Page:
Her youngest was only 3 at the time, and she remembers bending down to bathe him and feeling a sharp pain in her back.
Perlis’ symptoms accumulated and intensified – her back pain became more constant, she was feeling itchy and noticed that her urine was dark in color. But it was when a friend at her son’s preschool observed that her eyes were looking yellow that Perlis went to the doctor for some bloodwork.
“I remember being told that my bilirubin was high, causing the jaundice,” Perlis said. “The most logical explanation was gallstones, but none were visible on an ultrasound.”
Instead, additional imaging revealed a mass on her pancreas.
Perlis, 36 at the time, instantly worried about upsetting her children. “I wanted a better sense of what we were up against,” she recalled.
“Instead of seeing shrinkage of the tumor on my pancreas, the scan revealed new cancer growth on my liver,” Perlis said.
“I was now a stage IV pancreatic cancer patient and no longer eligible for surgery.”
Perlis’ new doctor recommended molecular profiling – a test to determine whether her tumor tissue had biological characteristics that may help guide the best treatment options for her.
“My molecular profiling report came back showing that my tumor has a BRCA2 mutation,” Perlis said. “We were encouraged to learn that BRCA-mutant tumors often respond well to platinum-based chemotherapies, and one of the components of FOLFIRINOX contains platinum.”
Indeed, Perlis’ tumors shrank markedly after about four months of FOLFIRINOX treatments. She and her family then learned of another type of treatment, a targeted therapy called a PARP inhibitor, that has also shown promise in patients whose tumors had a BRCA mutation.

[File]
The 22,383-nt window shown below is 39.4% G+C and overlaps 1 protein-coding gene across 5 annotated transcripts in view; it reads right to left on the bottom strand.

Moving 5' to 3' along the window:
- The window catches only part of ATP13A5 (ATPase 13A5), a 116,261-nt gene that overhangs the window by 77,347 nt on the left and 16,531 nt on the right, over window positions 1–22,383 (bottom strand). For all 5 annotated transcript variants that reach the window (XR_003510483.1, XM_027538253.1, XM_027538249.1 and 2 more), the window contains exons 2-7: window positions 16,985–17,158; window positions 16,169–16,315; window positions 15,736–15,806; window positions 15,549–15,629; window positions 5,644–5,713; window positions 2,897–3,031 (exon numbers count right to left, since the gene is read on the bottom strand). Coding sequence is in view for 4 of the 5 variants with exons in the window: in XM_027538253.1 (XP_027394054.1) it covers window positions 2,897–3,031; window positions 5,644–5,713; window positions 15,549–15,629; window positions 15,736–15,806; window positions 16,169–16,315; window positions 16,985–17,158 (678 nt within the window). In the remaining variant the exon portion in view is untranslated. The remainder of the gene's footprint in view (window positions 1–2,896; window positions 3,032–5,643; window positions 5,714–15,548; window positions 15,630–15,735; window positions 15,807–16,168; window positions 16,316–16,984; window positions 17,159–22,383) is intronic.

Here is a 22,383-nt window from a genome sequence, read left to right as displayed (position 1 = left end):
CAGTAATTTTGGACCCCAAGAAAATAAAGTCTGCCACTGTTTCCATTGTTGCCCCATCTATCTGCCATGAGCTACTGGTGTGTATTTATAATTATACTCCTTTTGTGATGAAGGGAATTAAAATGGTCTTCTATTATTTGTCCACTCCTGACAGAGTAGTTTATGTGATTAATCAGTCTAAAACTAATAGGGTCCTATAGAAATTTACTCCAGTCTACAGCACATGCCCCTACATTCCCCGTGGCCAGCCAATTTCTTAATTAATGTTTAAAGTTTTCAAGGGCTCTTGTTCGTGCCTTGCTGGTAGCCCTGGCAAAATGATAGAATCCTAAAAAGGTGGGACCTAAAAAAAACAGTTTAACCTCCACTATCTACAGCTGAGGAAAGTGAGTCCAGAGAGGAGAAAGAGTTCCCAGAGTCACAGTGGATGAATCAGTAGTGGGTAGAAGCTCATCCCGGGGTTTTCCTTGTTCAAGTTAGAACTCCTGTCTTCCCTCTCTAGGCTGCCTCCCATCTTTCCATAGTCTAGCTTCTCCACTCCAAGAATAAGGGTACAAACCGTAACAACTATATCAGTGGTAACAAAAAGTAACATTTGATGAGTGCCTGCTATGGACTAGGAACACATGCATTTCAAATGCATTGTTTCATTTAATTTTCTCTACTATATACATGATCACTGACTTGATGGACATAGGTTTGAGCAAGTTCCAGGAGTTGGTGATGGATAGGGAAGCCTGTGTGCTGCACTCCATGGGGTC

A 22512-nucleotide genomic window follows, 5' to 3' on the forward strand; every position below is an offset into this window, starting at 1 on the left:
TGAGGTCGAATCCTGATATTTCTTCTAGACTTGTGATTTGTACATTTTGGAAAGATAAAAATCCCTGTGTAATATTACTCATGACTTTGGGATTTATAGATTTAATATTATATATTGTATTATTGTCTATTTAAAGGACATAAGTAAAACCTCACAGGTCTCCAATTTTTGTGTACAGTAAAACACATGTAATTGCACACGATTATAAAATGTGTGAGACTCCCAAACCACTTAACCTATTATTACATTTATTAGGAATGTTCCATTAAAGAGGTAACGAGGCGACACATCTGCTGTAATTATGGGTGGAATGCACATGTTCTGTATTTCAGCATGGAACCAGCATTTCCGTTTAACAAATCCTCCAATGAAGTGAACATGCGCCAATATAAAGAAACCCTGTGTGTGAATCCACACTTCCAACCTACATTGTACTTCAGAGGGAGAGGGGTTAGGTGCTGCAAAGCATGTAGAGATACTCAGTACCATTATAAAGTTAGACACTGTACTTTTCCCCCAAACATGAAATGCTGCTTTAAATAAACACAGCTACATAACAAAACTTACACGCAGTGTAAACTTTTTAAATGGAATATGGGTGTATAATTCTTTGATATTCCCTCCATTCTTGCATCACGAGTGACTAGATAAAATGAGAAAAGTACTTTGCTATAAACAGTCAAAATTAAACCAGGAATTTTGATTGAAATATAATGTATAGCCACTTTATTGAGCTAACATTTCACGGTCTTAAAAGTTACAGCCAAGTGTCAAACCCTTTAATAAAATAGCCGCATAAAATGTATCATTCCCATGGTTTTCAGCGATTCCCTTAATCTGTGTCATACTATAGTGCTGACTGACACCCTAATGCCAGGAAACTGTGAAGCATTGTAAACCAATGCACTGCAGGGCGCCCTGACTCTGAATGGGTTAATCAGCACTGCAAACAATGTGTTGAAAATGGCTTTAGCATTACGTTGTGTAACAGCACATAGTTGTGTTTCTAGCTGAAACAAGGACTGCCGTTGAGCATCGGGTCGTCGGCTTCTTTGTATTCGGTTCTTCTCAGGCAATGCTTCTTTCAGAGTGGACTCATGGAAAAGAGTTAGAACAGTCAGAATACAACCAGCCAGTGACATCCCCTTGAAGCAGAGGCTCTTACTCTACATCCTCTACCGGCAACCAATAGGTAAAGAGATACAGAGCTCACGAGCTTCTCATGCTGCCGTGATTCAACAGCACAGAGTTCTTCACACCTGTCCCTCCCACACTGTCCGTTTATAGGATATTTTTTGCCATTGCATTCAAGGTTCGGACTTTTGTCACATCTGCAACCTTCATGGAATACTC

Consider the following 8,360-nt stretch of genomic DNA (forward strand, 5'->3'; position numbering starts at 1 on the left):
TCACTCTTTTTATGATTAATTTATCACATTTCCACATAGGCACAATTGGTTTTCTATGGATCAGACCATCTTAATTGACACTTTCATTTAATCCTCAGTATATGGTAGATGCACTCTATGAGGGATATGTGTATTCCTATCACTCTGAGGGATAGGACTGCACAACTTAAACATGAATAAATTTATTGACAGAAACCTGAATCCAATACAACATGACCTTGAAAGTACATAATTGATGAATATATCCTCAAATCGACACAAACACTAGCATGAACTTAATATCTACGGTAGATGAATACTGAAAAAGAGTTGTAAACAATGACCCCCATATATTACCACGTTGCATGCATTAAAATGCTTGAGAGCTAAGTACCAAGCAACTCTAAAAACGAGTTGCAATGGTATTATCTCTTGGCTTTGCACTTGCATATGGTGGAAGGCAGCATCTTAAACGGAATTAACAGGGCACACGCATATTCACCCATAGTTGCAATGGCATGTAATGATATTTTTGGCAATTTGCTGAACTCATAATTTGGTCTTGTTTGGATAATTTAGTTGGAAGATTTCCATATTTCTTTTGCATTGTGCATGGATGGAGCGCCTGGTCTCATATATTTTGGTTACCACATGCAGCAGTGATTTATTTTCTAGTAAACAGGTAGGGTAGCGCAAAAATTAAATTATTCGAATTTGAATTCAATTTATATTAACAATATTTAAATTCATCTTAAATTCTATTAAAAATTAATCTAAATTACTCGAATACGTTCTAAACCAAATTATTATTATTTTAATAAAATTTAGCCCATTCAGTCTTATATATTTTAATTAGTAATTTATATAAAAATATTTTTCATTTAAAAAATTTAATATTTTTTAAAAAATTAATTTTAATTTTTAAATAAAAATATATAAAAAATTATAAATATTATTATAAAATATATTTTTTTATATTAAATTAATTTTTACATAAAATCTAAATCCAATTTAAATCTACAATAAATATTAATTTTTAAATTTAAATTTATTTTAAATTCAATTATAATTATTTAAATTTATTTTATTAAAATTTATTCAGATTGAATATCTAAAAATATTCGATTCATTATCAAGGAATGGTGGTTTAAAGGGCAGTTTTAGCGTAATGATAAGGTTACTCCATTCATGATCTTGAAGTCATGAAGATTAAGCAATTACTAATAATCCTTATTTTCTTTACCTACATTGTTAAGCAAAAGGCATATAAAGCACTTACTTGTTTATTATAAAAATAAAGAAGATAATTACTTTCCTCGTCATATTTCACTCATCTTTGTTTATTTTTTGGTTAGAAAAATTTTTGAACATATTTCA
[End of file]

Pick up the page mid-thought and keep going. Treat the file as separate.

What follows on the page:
“The PARP inhibitor made my liver tumors essentially disappear,” Perlis recalled. “We returned to my surgeon and asked whether surgery was back on the table as an option.”
She continued, “My surgeon admitted it was an unorthodox approach, but he agreed, and I ended up having a successful Whipple procedure in April 2018.”
Just two short months later, she and her family and friends participated in PurpleStride Washington, D.C., the walk to end pancreatic cancer. “Our team raised more than $12,000 to support PanCAN [the Pancreatic Cancer Action Network],” Perlis said, “and I was so grateful for the outpouring of love and generosity.”
Throughout this entire experience, Perlis and her husband Aaron emphasize the importance of their community. “We have been supported greatly by family, friends, work, our synagogue and PanCAN,” Aaron noted.
When asked what advice she’d provide someone newly diagnosed with pancreatic cancer, Perlis emphasized: “Stay positive – it’s contagious. There’s so much hope, so many new studies happening all the time.”
Any treatments, including clinical trials, mentioned in this story may not be appropriate or available for all patients. Doctors take many things into account when prescribing treatments including the stage and type of cancer and the overall health of the patient. Contact Patient Central for personalized treatment options.